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Activists from Russia's LGBT community take part in an anti-homophobia rally in St. Petersburg. (file photo)

A Russian media group linked to a close associate of President Vladimir Putin has produced an antigay political ad ahead of a vote on constitutional amendments that would open the door for the former KGB lieutenant colonel to remain in power until 2036.

The video, which was produced by Patriot Media Group and began airing this week on social media, shows a young boy’s disappointment upon learning that his new adopted mother is actually a makeup-wearing gay man, who immediately presents the child with a dress.

Upon observing the interaction between the boy and the man, an elderly woman working at the orphanage spits on the ground in disgust.

"Is this the Russia you will choose? Decide the future of the country. Vote for the amendments to the constitution," a voiceover says at the end of the ad as the gay couple hugs.

Putin's ally Yevgeny Prigozhin, who is commonly referred to as "Putin’s chef” because of his catering business, heads Patriot's board of trustees. He has been sanctioned by the United States for his role in interfering in the 2016 presidential election.

The video, which has attracted hundreds of thousands of views online, has been criticized for its homophobic message.

"There is nothing worse than an orphanage for a child. A gay or lesbian couple who can give care, warmth and love is heaven and earth compared with life in an orphanage," a popular Moscow-based blogger who goes by the name Ksenia Dukalis said in an Instagram post that received nearly 100,000 likes.

"If a government or organization which films such a thing really cared about children, they would know this," she said.

Aleksei Navalny, a popular opposition figure, said in a tweet that Russian officials "have gone completely crazy" about the theme of homosexuality.

Nikolai Stolyarchuk, the head of Patriot, rejected the notion that the ad was attacking members of the lesbian, gay, bisexual, and transgender (LGBT) community.

"The main idea is not a fight with the LGBT community, rather to protect the institution of the family as the union of a man and woman,” Stolyarchuk said.

Russian businessman Yevgeny Prigozhin (left) serves food to Russian President Vladimir Putin (file photo).
Russian businessman Yevgeny Prigozhin (left) serves food to Russian President Vladimir Putin (file photo).

Russians will go to the polls on July 1 to vote for a series of amendments to the constitution that would reset Putin’s previous presidential term count back to zero, allowing him to run again in 2024 and 2030.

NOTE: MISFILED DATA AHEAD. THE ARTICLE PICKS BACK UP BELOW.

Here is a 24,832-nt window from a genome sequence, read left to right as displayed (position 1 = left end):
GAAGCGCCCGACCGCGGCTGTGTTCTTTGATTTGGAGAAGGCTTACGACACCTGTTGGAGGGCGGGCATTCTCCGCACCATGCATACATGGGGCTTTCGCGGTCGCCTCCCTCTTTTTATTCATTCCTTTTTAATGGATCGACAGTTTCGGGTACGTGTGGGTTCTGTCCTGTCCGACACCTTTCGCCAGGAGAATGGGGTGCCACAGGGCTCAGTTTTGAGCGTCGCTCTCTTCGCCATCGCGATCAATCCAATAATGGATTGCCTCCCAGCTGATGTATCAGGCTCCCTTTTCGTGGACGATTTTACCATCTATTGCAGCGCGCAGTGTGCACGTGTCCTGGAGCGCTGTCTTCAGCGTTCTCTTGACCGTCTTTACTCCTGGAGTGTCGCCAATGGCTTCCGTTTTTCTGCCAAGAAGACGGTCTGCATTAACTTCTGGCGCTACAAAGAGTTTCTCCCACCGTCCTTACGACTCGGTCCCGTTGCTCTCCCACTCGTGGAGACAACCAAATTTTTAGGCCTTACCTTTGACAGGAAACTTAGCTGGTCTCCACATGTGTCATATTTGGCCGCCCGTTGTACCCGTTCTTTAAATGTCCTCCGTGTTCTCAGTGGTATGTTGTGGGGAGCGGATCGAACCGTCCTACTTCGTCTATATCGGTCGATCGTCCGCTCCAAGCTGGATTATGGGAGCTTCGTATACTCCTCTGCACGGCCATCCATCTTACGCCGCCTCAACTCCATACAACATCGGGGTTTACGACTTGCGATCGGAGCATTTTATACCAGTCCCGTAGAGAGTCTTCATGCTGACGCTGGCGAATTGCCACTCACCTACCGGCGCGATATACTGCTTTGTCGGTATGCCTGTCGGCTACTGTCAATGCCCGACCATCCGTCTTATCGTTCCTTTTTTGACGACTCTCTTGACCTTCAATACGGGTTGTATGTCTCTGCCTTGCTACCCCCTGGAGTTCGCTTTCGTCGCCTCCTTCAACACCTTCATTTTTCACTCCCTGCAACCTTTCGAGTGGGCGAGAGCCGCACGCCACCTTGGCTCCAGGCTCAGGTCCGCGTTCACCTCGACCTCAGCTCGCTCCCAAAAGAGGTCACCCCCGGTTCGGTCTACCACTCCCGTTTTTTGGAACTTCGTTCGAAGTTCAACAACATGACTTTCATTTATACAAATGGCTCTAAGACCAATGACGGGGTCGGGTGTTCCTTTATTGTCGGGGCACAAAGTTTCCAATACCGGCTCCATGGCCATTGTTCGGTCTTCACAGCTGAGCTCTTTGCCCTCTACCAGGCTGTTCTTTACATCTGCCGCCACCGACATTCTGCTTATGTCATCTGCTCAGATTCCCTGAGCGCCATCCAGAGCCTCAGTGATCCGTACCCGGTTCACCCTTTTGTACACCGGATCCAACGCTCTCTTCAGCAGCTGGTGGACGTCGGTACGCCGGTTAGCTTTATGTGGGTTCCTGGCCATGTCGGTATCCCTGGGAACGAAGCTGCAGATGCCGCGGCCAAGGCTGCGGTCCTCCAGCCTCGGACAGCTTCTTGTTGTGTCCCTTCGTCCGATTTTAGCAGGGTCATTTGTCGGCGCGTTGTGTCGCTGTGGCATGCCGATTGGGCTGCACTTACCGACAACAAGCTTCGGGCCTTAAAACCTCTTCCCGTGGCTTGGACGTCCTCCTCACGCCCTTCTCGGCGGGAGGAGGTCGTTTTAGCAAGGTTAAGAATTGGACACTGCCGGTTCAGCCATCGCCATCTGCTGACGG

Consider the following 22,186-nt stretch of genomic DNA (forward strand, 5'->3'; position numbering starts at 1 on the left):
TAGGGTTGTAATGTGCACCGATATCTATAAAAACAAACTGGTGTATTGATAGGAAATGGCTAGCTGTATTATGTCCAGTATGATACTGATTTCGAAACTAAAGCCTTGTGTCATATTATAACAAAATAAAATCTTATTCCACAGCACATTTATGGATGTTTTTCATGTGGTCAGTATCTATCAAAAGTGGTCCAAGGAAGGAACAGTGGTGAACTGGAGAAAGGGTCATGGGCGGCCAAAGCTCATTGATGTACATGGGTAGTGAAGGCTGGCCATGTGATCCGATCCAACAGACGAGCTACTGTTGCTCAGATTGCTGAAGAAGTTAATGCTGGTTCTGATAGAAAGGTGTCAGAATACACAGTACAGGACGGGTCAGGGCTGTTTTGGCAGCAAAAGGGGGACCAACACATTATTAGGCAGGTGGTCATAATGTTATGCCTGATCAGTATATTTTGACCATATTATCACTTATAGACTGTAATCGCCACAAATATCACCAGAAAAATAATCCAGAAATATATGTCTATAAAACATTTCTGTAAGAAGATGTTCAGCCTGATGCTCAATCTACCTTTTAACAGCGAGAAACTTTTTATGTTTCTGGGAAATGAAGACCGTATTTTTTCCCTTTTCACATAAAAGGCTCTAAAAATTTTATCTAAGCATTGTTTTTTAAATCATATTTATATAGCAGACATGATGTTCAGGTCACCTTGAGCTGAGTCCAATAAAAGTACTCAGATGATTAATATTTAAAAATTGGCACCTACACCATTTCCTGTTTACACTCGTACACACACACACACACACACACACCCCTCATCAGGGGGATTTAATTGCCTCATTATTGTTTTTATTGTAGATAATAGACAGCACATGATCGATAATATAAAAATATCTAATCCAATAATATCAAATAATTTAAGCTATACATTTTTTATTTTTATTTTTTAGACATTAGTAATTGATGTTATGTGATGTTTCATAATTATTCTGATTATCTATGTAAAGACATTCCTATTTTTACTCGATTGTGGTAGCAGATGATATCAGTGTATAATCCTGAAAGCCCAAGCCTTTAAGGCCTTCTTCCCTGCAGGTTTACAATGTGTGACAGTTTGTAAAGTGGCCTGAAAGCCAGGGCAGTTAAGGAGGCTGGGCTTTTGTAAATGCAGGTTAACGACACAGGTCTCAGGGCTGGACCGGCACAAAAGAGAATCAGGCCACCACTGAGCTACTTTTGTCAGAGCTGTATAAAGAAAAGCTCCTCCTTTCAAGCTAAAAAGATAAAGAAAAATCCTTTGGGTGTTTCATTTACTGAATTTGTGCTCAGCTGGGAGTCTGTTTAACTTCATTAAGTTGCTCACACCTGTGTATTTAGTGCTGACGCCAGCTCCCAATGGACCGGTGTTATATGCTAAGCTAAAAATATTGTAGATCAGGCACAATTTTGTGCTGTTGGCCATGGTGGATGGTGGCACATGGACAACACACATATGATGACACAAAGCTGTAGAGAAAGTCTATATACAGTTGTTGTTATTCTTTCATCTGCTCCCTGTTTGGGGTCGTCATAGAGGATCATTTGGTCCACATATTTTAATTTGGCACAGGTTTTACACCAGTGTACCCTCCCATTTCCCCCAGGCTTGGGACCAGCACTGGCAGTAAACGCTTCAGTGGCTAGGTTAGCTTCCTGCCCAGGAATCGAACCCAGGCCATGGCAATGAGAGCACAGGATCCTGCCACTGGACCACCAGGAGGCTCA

The amendments also include a passage defining marriage as a union between a man and a woman, thus enshrining the country's ban on same-sex marriage in the constitution

It also includes declaring the Russian language as the state language and outlawing the "falsification of history.”

The amendments can only be approved altogether or not at all.

'Traditional Values'

Since returning to the presidency in 2012, Putin has promoted a “traditional values” agenda, including by adopting a law criminalizing “propaganda of non-traditional sexual relations among minors.”

The law has caused many LGBT people in Russia to leave the country.

Aleksandr Filimonenko, who played one of the gay men in the political ad, said he did not know how the video was going to be used.

Filimonenko said he simply accepted the role for two videos, one of which has yet to be aired.

The voiceover calling on citizens to vote for the constitutional amendments was added after the video was shot, he said, adding that he would vote against the proposed changes to the constitution.

With reporting by AFP
Russian journalist Ilya Azar (file photo)

MOSCOW -- The Moscow City Court has postponed the hearing of an appeal challenging a 15-day jail sentence against prominent journalist Ilya Azar.

Lawyer Leonid Solovyov of the Apology of Protest group said that the hearing was moved from June 1 to June 5. He did not provide any details.

Azar, a 35-year-old Moscow legislator and journalist for the independent Novaya Gazeta newspaper, was sentenced on May 28 after being convicted of repeatedly violating Russia's strict protest laws.

Azar was detained on May 26 for holding a single-person picket, a form of protest that does not require obtaining preliminary permission from the authorities, to protest against the jailing of Vladimir Vorontsov, an activist who has worked to expose violations within Russia's law enforcement agencies.

Police said Azar was detained for violating the lockdown imposed to stem the spread of the coronavirus.

Dozens of his supporters, including a State Duma member, several municipal lawmakers, and journalists, were detained in Moscow and St. Petersburg on May 29 while holding single-person protests in his support.

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"Watchdog" is a blog with a singular mission -- to monitor the latest developments concerning human rights, civil society, and press freedom. We'll pay particular attention to reports concerning countries in RFE/RL's broadcast region.

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